A bill modifying equity crowdfunding rules that passed the U.S. House Financial Services Committee on Thursday contains incremental improvements, attorneys say, but some were disappointed that the annual million-dollar fundraising limit wasn’t raised and hope it will be lifted in the future.
Attorneys who follow equity crowdfunding said the overall bill, as now constructed, would modestly improve the landscape but said it would have been far better if it had raised the million-dollar fundraising limit, which some consider too low for the funding to make a meaningful effect.
Other provisions in the bill have also attracted criticism. McCarter & English LLP counsel Benjamin Hron said he was less concerned with the fundraising limit than with SEC disclosure rules required of crowdfunders, which require accountant-reviewed financial statements, ongoing reporting requirements and other things. Those mandates are reasonable for mature startups, Hron said, but an infant-stage company will find the SEC’s compliance regime more burdensome.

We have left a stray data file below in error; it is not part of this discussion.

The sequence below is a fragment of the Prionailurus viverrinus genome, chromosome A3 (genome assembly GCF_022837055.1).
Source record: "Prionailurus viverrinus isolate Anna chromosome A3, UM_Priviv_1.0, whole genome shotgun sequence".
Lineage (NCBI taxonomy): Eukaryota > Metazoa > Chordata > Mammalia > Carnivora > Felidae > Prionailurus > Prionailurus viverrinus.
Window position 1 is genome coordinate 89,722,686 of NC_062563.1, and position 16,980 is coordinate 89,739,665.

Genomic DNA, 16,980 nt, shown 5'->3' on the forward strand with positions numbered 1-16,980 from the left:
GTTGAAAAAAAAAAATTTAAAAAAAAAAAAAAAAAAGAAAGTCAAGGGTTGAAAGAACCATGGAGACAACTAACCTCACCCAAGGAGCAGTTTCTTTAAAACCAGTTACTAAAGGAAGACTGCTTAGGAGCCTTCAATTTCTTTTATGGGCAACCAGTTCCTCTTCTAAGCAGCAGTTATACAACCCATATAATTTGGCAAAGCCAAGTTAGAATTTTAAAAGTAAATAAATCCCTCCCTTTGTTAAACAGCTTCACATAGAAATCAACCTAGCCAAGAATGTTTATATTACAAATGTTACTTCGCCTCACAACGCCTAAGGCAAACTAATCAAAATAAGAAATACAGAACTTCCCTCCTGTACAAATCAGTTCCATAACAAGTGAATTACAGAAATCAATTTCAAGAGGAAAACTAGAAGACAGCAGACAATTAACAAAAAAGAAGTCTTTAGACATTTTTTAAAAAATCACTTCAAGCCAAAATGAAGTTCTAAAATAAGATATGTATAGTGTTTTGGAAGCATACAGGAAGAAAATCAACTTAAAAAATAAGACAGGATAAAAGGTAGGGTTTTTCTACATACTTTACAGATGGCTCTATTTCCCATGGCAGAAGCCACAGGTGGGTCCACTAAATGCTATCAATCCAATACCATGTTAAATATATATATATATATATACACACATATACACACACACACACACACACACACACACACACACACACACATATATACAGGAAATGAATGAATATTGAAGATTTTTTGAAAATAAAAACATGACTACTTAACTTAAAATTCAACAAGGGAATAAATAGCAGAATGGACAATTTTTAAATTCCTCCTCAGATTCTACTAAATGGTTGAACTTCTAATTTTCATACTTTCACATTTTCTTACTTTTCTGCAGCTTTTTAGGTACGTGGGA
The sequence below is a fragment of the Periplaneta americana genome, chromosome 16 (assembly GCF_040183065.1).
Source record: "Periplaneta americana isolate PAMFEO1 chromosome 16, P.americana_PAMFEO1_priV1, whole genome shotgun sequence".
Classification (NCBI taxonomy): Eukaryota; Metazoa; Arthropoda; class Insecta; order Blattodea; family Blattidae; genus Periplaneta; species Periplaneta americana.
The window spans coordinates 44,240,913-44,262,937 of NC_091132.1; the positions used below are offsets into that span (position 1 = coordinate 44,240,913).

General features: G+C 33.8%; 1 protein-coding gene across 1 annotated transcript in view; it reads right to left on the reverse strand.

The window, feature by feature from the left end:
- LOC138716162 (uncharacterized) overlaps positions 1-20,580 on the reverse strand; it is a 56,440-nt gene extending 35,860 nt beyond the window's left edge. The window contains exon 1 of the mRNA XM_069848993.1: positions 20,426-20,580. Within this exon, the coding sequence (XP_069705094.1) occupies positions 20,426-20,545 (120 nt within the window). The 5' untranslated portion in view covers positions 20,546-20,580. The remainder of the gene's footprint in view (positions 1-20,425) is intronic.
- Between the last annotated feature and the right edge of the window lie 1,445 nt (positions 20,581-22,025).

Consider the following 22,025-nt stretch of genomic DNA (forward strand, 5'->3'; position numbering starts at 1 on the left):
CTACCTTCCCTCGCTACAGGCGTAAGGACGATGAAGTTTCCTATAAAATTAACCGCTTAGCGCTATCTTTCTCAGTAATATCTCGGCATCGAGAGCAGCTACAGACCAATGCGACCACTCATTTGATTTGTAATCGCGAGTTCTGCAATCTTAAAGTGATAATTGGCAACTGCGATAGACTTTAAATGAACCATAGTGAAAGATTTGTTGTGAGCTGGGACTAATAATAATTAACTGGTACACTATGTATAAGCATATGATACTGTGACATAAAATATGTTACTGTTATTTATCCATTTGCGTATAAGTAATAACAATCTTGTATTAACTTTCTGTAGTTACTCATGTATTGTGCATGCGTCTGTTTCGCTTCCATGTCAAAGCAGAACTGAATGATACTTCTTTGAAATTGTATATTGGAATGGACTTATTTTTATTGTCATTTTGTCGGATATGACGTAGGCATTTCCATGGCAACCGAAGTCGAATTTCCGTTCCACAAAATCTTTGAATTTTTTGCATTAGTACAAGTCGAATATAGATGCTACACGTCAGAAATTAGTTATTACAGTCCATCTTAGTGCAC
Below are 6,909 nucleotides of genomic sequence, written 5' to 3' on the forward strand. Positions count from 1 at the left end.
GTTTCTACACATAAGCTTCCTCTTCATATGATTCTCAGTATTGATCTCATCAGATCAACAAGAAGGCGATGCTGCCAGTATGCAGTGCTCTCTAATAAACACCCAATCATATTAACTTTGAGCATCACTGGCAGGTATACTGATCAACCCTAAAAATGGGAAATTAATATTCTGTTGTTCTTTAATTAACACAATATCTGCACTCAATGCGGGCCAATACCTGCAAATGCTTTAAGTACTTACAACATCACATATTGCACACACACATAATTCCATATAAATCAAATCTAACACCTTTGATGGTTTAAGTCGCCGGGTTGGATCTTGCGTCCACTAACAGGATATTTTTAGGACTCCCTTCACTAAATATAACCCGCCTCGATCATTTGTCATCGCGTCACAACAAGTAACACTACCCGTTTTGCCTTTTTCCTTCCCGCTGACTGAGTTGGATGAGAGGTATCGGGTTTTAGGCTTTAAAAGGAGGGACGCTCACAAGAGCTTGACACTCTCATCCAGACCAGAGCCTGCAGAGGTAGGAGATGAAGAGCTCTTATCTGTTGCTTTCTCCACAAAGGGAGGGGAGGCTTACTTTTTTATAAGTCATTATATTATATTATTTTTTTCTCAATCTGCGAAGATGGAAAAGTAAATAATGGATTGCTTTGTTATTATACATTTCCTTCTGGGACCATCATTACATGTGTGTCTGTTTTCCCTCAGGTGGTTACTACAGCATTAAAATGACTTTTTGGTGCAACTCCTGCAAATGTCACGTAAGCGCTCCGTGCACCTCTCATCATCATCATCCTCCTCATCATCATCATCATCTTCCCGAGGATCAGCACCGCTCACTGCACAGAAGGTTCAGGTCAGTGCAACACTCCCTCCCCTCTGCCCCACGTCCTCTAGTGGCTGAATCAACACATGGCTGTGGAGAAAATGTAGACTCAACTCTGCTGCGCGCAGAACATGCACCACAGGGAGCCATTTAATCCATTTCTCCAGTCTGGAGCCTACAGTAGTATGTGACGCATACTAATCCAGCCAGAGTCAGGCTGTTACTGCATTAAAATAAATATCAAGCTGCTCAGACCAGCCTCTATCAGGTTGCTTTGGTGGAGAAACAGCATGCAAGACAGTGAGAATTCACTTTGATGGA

Those concerns are not addressed in this bill, Hron said, which he added is likely to benefit more developed companies.
“The promise of the JOBS Act was supposed to be giving access to true, seed-stage capital for these early startups,” Hron said. “Those early startups, basically by definition, don’t have the resources to comply with the crowdfunding rules right now.”